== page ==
Roger Casement was born in Dublin to an Anglo-Irish family, he joined the British colonial service
after working in the Congo for Henry Morton Stanley whom he came to detest, and the African International Association, a front set up by King Leopold II of Belgium in his takeover of the Congo Free State which included the entire area of the present Democratic Republic of the Congo.
After serving in different parts of Africa he transferred to the Foreign Office as British consul in the eastern part of the French Congo. In 1903 the British government commissioned Casement to investigate the human rights situation in that region.
Human rights and the British empire rarely, if ever, worked in tandem. This inquiry was seen by the British government as a way to clip the wings of an imperial rival. However Casement took his duties seriously and travelled for weeks in the upper Congo Basin to interview people throughout the region, including workers, overseers, and mercenaries. He delivered a long, detailed eyewitness report to the Crown that exposed abuses:
"the enslavement, mutilation, and torture of natives on the rubber plantations,"
In 1906 the Foreign Office sent Casement to Brazil: first as consul in Santos, then transferred to Pará, and lastly promoted to consul-general in Rio de Janeiro. He was attached as a consular representative to a commission investigating rubber slavery by the Peruvian Amazon Company (PAC), which had been registered in Britain in 1908 and had a British board of directors and numerous stockholders.
Again Casement traveled extensively this time to the Putumayo District, where the rubber was harvested deep in the Amazon Basin. He explored the treatment of the local Indians of Peru.
He reported the Indians had been forced into unpaid labor by local management of the PAC, who exerted absolute power over them and subjected them to near starvation, severe physical abuse, rape of women and girls by the managers and overseers, branding and casual murder.
Casement's report has been described as a "brilliant piece of journalism", as he wove together first-person accounts by both "victims and perpetrators of atrocities". "Never before had distant colonial subjects been given such personal voices in an official document."
After his return to Britain, Casement repeated his extra-consular campaigning work by organising an Anti-Slavery Society and Catholic mission interventions in the region. Some of the company men exposed as killers in his 1910 report were charged by Peru, while most fled the region and were never captured. Some entrepreneurs had smuggled out cuttings from rubber plants and began cultivation in southeast Asia in colonies of the British Empire. The scandal of the PAC caused major losses in business to the company, and rubber demand began to be met by farmed rubber in other parts of the world. With the collapse of business for PAC, most foreigners left Iquitos and it quickly returned to its former status as an isolated backwater. For a period, the Putumayo Indians were largely left alone.*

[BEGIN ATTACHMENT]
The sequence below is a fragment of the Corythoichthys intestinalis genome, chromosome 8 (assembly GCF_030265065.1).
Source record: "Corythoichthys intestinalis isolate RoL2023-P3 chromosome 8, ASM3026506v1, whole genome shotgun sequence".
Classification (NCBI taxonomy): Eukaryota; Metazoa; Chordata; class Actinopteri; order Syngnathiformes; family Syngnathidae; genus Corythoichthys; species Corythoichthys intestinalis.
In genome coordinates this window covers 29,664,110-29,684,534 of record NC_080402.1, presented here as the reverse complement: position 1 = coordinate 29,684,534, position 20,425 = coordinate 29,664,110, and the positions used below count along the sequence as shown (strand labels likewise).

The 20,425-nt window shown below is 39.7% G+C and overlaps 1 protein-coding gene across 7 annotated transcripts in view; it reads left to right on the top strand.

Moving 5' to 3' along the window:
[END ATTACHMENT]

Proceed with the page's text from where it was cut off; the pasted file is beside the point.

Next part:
Throughout this period Casement never hid his allegiance to Ireland. He joined Sinn Féin in 2005, 11 years before the rising. He was also a member of the Gaelic League and on good terms with the leaders of the Irish Parliamentary Party, although he never believed in home rule as he was convinced the House of Lords would always veto it.
Casement retired from the British Foreign Office in 1913 believing in doing so he no longer had any allegiance to the British state nor Crown. In November that year he helped form the Irish Volunteers. He and Eoin MacNeill co-wrote the Volunteers' manifesto.
For the rest of his life he worked tirelessly for an independent Ireland. He part funded and worked with Erskine Childers, another anglo Irish son, to organises the Howth gun-running in late July 1914.
When Childers yacht Asgard transported arms from Europe to Ireland.
In 1916 Casement was charged with treason after having been taken by the British three days before the Dublin Easter Rising began. In Ireland he is regarded as the 16th Easter martyr of the Rising. The British state clearly wanted its pound of flesh as he was the only one to be brought to London, charged of Treason and imprisoned in the Tower of London. A nonsensical charge as Casement as an Irish Republican had long before renounced his loyalty to the British crown and state, which he regarded as a foreign state and occupying power of his native land.
This was the English ruling class at its most vengeful. Winston Churchill's words when he heard Erskine Childers, another anglo Irish rebel had been captured and executed, could equally have been said after Casement's execution such is the hateful and vengeful attitude of the English ruling class:
I have seen with some satisfaction that the mischief making murderous renegade has been captured. This strange being actuated by a deadly hatred of the land of his birth, such as he is may all who hate us be.
Even a class prejudiced bigot like Churchill must have known Casement had a great love for his country, Ireland. Rather than respecting the man as a worthy enemy who had done much good in the world, he ranted like a mini Mussolini.
* Above information about Roger Casement comes from Wikipedia.
Patrick Cockburn writes a timely piece about Roger Casement who was labelled a traitor in the aftermath of the Easter Rising.
|Roger Casement is escorted to the gallows of Pentonville Prison in London|
The 100th anniversary of the Easter uprising of 1916 saw the beginnings of a deeper appreciation of the achievements of Sir Roger Casement, who was hanged as a traitor in Pentonville prison on 3 August 1916. Over the following century he has never lacked for notoriety, famous as an Irish patriotic martyr, but discussion of his life has frequently focused on his sexuality and revolved around the “Black Diaries” that were covertly used by the British government to blacken Casement’s name and sabotage the campaign against his execution.
The controversy over whether or not the diaries were forged never discredited Casement – in Ireland, if anything, they further sanctified his name as a victim of British machinations – but it did divert attention from his work in exposing the mass murder and enslavement of indigenous peoples in the Congo and Amazon. He detailed how they were not only being mistreated, but actually wiped out by the terror imposed by those seeking to obtain rubber through forced labour.
To understand what Casement was trying to stop, it is best to quote some of the Congolese interviewed by him for his report, published in 1903, which describes the atrocities being carried out by King Leopold II of Belgium and his private army in the Congo. The witnesses are identified only by their initials or are unnamed. RR said “I ran away with two old people, but they were caught and killed, and the soldiers made me carry the baskets holding their cut-off hands. They killed my little sister, threw her in a house, and set it on fire.” UU gives a similar account of the reign of terror, saying that: